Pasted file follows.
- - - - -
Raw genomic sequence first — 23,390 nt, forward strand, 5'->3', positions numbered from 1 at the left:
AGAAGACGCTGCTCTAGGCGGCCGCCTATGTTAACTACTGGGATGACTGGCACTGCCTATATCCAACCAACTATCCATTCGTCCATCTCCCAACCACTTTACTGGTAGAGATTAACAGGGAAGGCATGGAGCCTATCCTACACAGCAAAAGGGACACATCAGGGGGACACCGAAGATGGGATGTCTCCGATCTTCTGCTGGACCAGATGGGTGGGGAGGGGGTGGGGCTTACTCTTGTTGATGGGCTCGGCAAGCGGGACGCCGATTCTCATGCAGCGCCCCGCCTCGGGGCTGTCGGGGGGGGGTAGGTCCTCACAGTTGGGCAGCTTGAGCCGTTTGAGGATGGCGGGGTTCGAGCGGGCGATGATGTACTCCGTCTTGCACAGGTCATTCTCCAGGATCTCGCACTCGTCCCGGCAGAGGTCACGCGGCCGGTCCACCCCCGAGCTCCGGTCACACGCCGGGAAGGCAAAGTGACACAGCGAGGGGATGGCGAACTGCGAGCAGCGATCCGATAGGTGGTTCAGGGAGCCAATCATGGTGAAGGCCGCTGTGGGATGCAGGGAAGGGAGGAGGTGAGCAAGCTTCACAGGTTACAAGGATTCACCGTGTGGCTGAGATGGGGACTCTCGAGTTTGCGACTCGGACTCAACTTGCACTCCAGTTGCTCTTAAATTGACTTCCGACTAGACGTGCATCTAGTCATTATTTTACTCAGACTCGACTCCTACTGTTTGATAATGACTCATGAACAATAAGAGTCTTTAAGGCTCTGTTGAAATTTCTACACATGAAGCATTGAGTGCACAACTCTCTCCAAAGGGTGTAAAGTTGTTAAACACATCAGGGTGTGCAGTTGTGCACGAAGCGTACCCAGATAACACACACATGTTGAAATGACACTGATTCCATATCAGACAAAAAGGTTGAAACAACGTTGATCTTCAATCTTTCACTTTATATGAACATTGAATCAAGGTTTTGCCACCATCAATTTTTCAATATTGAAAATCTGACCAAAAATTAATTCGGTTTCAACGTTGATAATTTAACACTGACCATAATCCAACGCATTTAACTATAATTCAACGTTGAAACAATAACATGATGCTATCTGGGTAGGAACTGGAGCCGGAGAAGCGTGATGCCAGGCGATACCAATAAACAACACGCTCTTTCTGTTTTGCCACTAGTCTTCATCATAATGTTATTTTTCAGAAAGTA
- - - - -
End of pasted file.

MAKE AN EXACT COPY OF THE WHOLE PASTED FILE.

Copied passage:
Raw genomic sequence first — 23,390 nt, forward strand, 5'->3', positions numbered from 1 at the left:
AGAAGACGCTGCTCTAGGCGGCCGCCTATGTTAACTACTGGGATGACTGGCACTGCCTATATCCAACCAACTATCCATTCGTCCATCTCCCAACCACTTTACTGGTAGAGATTAACAGGGAAGGCATGGAGCCTATCCTACACAGCAAAAGGGACACATCAGGGGGACACCGAAGATGGGATGTCTCCGATCTTCTGCTGGACCAGATGGGTGGGGAGGGGGTGGGGCTTACTCTTGTTGATGGGCTCGGCAAGCGGGACGCCGATTCTCATGCAGCGCCCCGCCTCGGGGCTGTCGGGGGGGGGTAGGTCCTCACAGTTGGGCAGCTTGAGCCGTTTGAGGATGGCGGGGTTCGAGCGGGCGATGATGTACTCCGTCTTGCACAGGTCATTCTCCAGGATCTCGCACTCGTCCCGGCAGAGGTCACGCGGCCGGTCCACCCCCGAGCTCCGGTCACACGCCGGGAAGGCAAAGTGACACAGCGAGGGGATGGCGAACTGCGAGCAGCGATCCGATAGGTGGTTCAGGGAGCCAATCATGGTGAAGGCCGCTGTGGGATGCAGGGAAGGGAGGAGGTGAGCAAGCTTCACAGGTTACAAGGATTCACCGTGTGGCTGAGATGGGGACTCTCGAGTTTGCGACTCGGACTCAACTTGCACTCCAGTTGCTCTTAAATTGACTTCCGACTAGACGTGCATCTAGTCATTATTTTACTCAGACTCGACTCCTACTGTTTGATAATGACTCATGAACAATAAGAGTCTTTAAGGCTCTGTTGAAATTTCTACACATGAAGCATTGAGTGCACAACTCTCTCCAAAGGGTGTAAAGTTGTTAAACACATCAGGGTGTGCAGTTGTGCACGAAGCGTACCCAGATAACACACACATGTTGAAATGACACTGATTCCATATCAGACAAAAAGGTTGAAACAACGTTGATCTTCAATCTTTCACTTTATATGAACATTGAATCAAGGTTTTGCCACCATCAATTTTTCAATATTGAAAATCTGACCAAAAATTAATTCGGTTTCAACGTTGATAATTTAACACTGACCATAATCCAACGCATTTAACTATAATTCAACGTTGAAACAATAACATGATGCTATCTGGGTAGGAACTGGAGCCGGAGAAGCGTGATGCCAGGCGATACCAATAAACAACACGCTCTTTCTGTTTTGCCACTAGTCTTCATCATAATGTTATTTTTCAGAAAGTA